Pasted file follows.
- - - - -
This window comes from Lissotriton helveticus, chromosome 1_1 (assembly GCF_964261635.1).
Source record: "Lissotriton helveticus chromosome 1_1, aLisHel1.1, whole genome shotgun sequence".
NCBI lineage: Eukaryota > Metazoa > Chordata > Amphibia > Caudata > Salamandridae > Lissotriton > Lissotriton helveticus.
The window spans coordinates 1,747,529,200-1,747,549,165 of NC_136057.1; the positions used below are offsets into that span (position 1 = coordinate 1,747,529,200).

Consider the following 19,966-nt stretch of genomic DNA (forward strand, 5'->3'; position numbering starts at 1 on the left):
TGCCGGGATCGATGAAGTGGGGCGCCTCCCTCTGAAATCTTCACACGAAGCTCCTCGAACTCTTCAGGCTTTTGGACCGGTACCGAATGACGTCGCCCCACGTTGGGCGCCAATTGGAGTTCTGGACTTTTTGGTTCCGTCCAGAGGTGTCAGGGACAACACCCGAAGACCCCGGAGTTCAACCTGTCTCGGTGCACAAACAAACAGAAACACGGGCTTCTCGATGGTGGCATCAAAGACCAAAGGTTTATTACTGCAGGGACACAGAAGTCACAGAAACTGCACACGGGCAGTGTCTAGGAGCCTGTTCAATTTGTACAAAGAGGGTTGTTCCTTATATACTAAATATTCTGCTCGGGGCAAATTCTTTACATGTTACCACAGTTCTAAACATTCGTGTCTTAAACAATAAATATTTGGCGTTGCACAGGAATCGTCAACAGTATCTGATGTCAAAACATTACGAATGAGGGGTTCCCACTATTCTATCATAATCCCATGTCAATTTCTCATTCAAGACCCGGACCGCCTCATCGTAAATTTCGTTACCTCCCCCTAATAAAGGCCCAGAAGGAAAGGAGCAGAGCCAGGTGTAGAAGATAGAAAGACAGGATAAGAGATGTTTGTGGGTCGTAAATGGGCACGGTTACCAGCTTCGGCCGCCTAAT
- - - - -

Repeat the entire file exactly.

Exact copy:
This window comes from Lissotriton helveticus, chromosome 1_1 (assembly GCF_964261635.1).
Source record: "Lissotriton helveticus chromosome 1_1, aLisHel1.1, whole genome shotgun sequence".
NCBI lineage: Eukaryota > Metazoa > Chordata > Amphibia > Caudata > Salamandridae > Lissotriton > Lissotriton helveticus.
The window spans coordinates 1,747,529,200-1,747,549,165 of NC_136057.1; the positions used below are offsets into that span (position 1 = coordinate 1,747,529,200).

Consider the following 19,966-nt stretch of genomic DNA (forward strand, 5'->3'; position numbering starts at 1 on the left):
TGCCGGGATCGATGAAGTGGGGCGCCTCCCTCTGAAATCTTCACACGAAGCTCCTCGAACTCTTCAGGCTTTTGGACCGGTACCGAATGACGTCGCCCCACGTTGGGCGCCAATTGGAGTTCTGGACTTTTTGGTTCCGTCCAGAGGTGTCAGGGACAACACCCGAAGACCCCGGAGTTCAACCTGTCTCGGTGCACAAACAAACAGAAACACGGGCTTCTCGATGGTGGCATCAAAGACCAAAGGTTTATTACTGCAGGGACACAGAAGTCACAGAAACTGCACACGGGCAGTGTCTAGGAGCCTGTTCAATTTGTACAAAGAGGGTTGTTCCTTATATACTAAATATTCTGCTCGGGGCAAATTCTTTACATGTTACCACAGTTCTAAACATTCGTGTCTTAAACAATAAATATTTGGCGTTGCACAGGAATCGTCAACAGTATCTGATGTCAAAACATTACGAATGAGGGGTTCCCACTATTCTATCATAATCCCATGTCAATTTCTCATTCAAGACCCGGACCGCCTCATCGTAAATTTCGTTACCTCCCCCTAATAAAGGCCCAGAAGGAAAGGAGCAGAGCCAGGTGTAGAAGATAGAAAGACAGGATAAGAGATGTTTGTGGGTCGTAAATGGGCACGGTTACCAGCTTCGGCCGCCTAAT